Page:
Nearly everyone knows about the humble and unusual origins of Jesus: the Son of God who comes to Earth as a baby born to a virgin in a barn under dubious circumstances, the carpenter from a backwater town turned Great Teacher and Healer. But what if the messiah had a radically different background? What if he came back today as, say, a shy, gay chess genius?
A scenario along those lines is offered up in Michael Chabon’s The Yiddish Policemen’s Union, which also poses interesting historical questions: What if the nations of the West had provided a space for Europe’s persecuted Jews to go prior to the Holocaust? And just where would all those people have gone, presuming the Nazis had allowed them to leave?
Interestingly, the panhandle of Alaska, the setting of this book, was an actual possibility. The Slattery Report was floated in Congress in 1940 by Secretary of the Interior Harold Ickes, and it proposed setting aside a section of southeastern Alaska for Jewish refugees to help settle what was then (and still is, really) a large, empty space. In real life, the bill wasn’t supported by the Jewish people already living in the U.S. at the time, and it was ultimately killed by Anthony Dimond, who was delegate to Congress for the territory. (Alaska did not get U.S. statehood until 1959.)
But in Chabon’s book, history takes a turn when Dimond is killed instead by a drunk DC cabbie — who, incidentally, is Jewish. In this counterfactual tale, the Jews are given the territory of Sitka, which is officially administered by the feds but is essentially governed without interference by the locals. They turn it into a city of sorts, one that will be both recognizable and strange to readers. Imagine Seattle populated entirely by Jews with the Lower East Side of Manhattan and Borough Park in Brooklyn replacing the neighborhoods surrounding the downtown area, and you have a rough approximation of Sitka. However, there’s a catch to all of this: The area reverts to Alaska state territory after 60 years.
Meyer Landsman is a drunken, depressed police detective working in this fictional but familiar metropolis of a couple million people when that 60-year period is just about up. The book starts off with him being called to investigate a late-night murder that took place in the run-down roach motel where he lives. As he looks into the victim’s background, he finds that he’s not only the black sheep son of a Jewish organized crime boss, but also a messiah figure to many of Sitka’s Jews.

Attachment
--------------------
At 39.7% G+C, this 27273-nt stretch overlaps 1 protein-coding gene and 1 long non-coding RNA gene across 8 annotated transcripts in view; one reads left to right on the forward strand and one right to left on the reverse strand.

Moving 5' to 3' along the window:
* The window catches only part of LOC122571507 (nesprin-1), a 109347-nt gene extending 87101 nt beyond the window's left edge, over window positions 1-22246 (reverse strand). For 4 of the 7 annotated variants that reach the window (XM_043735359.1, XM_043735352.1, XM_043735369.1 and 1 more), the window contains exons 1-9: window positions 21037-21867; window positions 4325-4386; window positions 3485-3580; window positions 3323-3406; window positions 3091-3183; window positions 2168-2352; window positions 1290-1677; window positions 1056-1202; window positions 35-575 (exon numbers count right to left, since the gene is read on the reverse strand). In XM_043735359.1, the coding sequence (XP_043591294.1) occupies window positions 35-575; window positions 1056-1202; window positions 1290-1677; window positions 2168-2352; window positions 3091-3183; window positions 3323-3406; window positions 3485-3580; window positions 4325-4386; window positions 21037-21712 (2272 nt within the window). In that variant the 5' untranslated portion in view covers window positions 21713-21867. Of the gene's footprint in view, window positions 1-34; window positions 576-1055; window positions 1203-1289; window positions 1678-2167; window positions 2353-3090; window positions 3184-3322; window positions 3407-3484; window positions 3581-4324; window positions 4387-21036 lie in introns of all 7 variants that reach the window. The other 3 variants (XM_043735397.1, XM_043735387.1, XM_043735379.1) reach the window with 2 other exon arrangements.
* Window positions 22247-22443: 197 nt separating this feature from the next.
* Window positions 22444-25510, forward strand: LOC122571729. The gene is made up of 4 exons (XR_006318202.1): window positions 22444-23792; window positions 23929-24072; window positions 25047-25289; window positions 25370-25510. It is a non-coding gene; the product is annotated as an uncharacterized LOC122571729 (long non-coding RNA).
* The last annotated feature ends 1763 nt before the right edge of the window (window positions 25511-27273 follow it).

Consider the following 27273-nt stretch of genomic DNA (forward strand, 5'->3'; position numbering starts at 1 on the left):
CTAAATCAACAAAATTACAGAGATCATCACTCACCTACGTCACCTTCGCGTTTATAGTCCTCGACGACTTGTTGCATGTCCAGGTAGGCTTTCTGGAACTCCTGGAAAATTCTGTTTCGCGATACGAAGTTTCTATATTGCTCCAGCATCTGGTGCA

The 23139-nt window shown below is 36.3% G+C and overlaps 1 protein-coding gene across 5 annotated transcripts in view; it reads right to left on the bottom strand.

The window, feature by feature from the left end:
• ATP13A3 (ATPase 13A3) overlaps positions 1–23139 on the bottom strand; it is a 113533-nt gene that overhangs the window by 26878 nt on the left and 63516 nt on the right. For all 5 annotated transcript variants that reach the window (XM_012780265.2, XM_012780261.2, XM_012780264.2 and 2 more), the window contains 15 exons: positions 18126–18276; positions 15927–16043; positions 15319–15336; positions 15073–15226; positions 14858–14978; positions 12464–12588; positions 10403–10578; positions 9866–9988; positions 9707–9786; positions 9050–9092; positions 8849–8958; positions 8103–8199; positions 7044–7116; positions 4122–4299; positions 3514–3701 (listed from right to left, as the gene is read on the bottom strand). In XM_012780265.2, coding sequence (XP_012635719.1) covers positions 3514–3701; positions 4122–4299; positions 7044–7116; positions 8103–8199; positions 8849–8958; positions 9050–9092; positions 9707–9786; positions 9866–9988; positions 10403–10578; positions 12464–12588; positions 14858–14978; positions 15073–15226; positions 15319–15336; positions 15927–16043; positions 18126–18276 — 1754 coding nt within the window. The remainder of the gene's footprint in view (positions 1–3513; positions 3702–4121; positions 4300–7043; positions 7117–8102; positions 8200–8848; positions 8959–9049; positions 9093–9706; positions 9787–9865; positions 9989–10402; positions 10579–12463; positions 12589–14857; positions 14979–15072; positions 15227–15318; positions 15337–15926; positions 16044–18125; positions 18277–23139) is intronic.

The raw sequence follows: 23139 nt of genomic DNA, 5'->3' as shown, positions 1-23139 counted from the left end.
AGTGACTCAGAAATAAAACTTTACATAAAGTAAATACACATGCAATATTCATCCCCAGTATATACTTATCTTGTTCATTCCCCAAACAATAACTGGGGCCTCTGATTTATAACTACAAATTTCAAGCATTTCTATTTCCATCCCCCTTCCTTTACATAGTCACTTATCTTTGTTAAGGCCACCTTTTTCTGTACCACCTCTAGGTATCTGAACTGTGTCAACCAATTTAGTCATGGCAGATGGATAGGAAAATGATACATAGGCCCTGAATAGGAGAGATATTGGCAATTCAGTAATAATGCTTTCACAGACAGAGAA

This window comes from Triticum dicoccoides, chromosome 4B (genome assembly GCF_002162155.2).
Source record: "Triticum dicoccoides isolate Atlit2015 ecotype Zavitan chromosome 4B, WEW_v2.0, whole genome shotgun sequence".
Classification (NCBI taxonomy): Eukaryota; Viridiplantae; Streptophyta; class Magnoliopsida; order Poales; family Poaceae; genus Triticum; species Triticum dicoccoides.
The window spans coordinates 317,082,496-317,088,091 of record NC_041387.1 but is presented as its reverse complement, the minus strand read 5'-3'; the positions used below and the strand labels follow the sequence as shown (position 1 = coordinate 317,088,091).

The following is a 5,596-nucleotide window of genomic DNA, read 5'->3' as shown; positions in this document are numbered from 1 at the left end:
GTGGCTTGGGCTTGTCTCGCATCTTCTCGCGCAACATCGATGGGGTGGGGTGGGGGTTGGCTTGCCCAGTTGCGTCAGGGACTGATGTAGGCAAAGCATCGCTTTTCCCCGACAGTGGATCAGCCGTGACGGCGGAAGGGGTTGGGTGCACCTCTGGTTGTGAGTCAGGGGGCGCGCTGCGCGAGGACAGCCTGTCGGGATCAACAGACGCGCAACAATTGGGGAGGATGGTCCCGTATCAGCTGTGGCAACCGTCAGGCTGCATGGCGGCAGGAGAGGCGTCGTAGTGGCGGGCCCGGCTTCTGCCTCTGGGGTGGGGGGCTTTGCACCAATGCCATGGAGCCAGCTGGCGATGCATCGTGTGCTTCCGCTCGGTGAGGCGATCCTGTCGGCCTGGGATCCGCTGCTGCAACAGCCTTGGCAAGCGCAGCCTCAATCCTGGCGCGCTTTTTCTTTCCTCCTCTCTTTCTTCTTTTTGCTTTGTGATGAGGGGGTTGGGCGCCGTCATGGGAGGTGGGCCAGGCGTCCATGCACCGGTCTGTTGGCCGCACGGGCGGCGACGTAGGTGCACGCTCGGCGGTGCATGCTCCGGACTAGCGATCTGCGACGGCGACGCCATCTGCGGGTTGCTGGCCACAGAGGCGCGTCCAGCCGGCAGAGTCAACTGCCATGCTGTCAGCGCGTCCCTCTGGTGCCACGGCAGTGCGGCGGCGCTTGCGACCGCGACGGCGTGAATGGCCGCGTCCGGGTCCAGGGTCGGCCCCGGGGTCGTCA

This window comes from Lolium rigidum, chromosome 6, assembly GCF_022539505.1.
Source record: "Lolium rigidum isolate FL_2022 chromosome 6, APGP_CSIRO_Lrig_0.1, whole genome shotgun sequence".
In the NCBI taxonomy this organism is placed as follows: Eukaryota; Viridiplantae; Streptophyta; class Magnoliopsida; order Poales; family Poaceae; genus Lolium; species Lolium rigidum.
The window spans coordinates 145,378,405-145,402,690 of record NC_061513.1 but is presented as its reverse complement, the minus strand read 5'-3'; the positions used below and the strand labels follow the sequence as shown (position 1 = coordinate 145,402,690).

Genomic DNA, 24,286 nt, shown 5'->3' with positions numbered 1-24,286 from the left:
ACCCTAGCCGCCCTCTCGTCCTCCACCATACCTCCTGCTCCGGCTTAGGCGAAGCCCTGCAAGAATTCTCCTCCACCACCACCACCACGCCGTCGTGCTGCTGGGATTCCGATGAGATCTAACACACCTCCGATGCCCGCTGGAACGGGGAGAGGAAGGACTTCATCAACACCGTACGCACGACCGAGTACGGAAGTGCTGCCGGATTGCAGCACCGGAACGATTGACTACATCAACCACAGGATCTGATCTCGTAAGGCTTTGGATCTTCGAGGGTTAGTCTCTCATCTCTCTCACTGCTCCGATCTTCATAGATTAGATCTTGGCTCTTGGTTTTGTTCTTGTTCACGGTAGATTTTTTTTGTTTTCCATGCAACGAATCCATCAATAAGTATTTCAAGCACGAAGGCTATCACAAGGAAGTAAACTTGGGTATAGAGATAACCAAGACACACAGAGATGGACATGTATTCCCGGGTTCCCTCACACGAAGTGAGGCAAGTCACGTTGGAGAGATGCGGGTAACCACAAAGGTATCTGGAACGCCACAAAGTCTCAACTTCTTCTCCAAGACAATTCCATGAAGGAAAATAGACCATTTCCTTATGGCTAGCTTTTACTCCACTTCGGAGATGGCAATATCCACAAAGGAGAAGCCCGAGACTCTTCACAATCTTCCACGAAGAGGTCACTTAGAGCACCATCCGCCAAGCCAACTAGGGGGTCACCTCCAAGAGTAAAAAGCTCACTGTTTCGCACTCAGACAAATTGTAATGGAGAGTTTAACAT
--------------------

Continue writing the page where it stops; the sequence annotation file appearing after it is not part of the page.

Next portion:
Consequently, he and his partner — actually his cousin, an imposing half-Jewish, half-American Indian named Berko Shemets — find quite a bit of resistance to their investigation. Moreover, the deadline for the reversion of Sitka to Alaska territory looms large over their efforts.
In spite of all I’ve just written above, I still haven’t said much about the story. That’s in part because I don’t want to give away too much. But it’s also due to the fact that The Yiddish Policemen’s Union is fundamentally about Landsman coming to terms with his perceived failures — as a husband, a detective, and a human being — yet holding out hope for some kind of redemption. He strives to find it by throwing himself into his work, particularly the murder investigation. He also clumsily begins to rekindle a relationship with his ex-wife Bina Gelbfish (gotta love these names), who’s also his boss.
Even though the themes of the story are as dark and depressing as Anchorage in January, it’s also a highly entertaining romp through all kinds of Jewish humor. It’s full of clever one-liners and self-deprecating insults, and it’s more readable than any book stuffed with Yiddish slang ought to be. I actually liked it better than The Amazing Adventures of Kavalier and Clay, which is widely regarded as his masterwork.
(By the way, the Coen brothers, who can do no wrong as far as I’m concerned, are supposedly planning to adapt The Yiddish Policemen’s Union for film. I can’t even tell you how much I’m looking forward to this, whenever it happens.)
Really, you’d have to be mishegas to not read this book. Don’t be a shmendrik — get off your tuches and go pick it up.